The home, currently being tented and fumigated, might be charitably described as "a real fixer-upper"

Talk about a perfect house for Halloween.

The 2,400-sq.-ft. atrium ranch home house at 84 Gillette Field Close in Weldon Spring, Missouri, was built in 1988 and boasts great views of the third and fourth holes at the Whitmoor Country Club.

Except it’s been abandoned for two years because it’s filled with spiders.

How many spiders? Oh, somewhere in the neighborhood of 4,500 to 6,000 spiders.

Interested in buying it?

Brian and Susan Trost purchased the home in the summer of 2007 for $450,000. The spider problem started shortly afterward, with Susan noticing webs – and then the spiders themselves – every day.

The Trosts called in a pest control company to deal with the spiders – since identified as brown recluses – and had the home’s drywall removed so the exterminators could spray behind it. They then had another company remove insulation from the attic and put down a pesticide powder.

In 2008, the Trosts filed a claim with State Farm Insurance and took the home’s previous owner to court.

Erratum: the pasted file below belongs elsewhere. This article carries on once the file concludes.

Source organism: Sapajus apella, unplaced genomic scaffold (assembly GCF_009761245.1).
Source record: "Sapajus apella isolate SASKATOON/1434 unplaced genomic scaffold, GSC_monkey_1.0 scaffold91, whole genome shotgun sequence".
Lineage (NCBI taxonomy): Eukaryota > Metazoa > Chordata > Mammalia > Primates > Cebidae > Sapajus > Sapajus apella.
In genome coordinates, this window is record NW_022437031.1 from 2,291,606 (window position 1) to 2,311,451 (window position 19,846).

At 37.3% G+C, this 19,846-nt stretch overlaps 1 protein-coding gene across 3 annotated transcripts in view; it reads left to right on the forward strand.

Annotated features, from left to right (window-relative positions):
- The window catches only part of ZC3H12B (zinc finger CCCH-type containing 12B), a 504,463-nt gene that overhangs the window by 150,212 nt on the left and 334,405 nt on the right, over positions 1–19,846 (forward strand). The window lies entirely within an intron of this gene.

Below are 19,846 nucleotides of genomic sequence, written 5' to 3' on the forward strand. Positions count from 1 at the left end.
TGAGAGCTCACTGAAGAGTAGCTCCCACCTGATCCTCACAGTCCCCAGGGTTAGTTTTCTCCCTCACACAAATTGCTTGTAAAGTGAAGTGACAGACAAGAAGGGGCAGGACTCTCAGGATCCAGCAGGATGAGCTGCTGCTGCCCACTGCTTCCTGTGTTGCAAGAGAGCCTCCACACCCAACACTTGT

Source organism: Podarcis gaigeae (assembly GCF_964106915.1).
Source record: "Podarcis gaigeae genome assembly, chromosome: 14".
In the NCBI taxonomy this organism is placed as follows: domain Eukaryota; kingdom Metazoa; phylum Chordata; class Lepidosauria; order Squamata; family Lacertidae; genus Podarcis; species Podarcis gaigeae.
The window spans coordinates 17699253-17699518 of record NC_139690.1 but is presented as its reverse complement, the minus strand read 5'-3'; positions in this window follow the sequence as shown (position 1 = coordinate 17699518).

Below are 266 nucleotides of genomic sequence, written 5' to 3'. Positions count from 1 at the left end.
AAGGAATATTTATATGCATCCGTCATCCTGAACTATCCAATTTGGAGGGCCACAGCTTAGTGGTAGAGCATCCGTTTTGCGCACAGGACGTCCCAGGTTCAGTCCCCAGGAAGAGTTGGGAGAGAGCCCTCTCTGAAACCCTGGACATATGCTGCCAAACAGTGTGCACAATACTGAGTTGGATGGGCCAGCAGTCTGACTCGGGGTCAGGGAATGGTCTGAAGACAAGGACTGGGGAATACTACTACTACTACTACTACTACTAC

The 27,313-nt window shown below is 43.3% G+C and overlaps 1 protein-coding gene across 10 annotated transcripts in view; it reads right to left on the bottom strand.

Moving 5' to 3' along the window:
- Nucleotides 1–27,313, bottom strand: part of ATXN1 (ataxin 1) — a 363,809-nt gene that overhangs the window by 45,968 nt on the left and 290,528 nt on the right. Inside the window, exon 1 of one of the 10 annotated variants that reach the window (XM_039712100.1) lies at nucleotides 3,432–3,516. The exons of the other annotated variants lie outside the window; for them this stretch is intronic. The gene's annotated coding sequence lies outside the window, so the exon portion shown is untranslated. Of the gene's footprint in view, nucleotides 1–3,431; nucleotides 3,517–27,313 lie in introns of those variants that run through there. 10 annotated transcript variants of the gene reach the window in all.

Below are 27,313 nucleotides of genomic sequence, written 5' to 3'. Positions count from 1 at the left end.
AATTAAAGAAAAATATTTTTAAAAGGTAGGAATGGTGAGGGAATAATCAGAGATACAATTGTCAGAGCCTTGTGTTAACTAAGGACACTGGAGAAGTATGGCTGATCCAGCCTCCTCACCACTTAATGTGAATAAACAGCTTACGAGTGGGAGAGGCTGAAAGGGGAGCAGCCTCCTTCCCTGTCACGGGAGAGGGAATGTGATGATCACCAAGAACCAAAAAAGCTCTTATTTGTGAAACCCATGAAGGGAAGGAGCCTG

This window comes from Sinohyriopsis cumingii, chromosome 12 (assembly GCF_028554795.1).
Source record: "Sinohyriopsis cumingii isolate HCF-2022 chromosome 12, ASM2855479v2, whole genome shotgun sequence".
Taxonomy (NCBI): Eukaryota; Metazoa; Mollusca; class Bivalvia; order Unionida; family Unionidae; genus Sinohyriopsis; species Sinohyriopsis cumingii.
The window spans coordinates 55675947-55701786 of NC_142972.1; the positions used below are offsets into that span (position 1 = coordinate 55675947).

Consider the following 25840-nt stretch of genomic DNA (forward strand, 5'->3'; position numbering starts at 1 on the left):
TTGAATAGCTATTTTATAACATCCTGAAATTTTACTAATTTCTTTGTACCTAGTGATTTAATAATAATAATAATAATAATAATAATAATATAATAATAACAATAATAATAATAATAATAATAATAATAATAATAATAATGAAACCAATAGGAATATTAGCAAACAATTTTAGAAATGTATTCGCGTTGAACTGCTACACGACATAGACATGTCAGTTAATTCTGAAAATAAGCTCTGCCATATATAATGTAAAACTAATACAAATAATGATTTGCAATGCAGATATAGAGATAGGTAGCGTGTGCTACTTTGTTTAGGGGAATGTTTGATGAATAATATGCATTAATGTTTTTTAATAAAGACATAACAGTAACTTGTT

During the trial, University of Kansas biology professor Jamel Sandidge referred to the home’s spider problem as “immense,” estimating the spider population to be 4,500 to 6,000, an assessment all the more worrisome because it was performed during the winter, when the spiders are least active, Sandidge said.

Ongoing lawsuits against State Farm and the previous owners, the Gaults, are still pending. (Among other things, State Farm does not consider the spider infestation “physical damage.”)

The Trosts moved out and the home went into foreclosure: McCarthy Pest Control had tented the structure as of Oct. 10 and pumped 200 pounds of sulfuryl fluoride gas into it at 67 degrees below zero.

Though the brown recluse does have a venomous bite, “A lot of the fear [of the spider] is overdone,” Matt Ormsby of the Missouri Department of Conversation tells the St. Louis Post-Dispatch.

“Sure, you need to respect the spider, but a brown recluse doesn’t have the bite pressure to make it through our skin, and they are not aggressive. … The best way to prevent getting bitten is to shake out your stuff [that has been stored for a long time] and just frequent cleaning of the house.”

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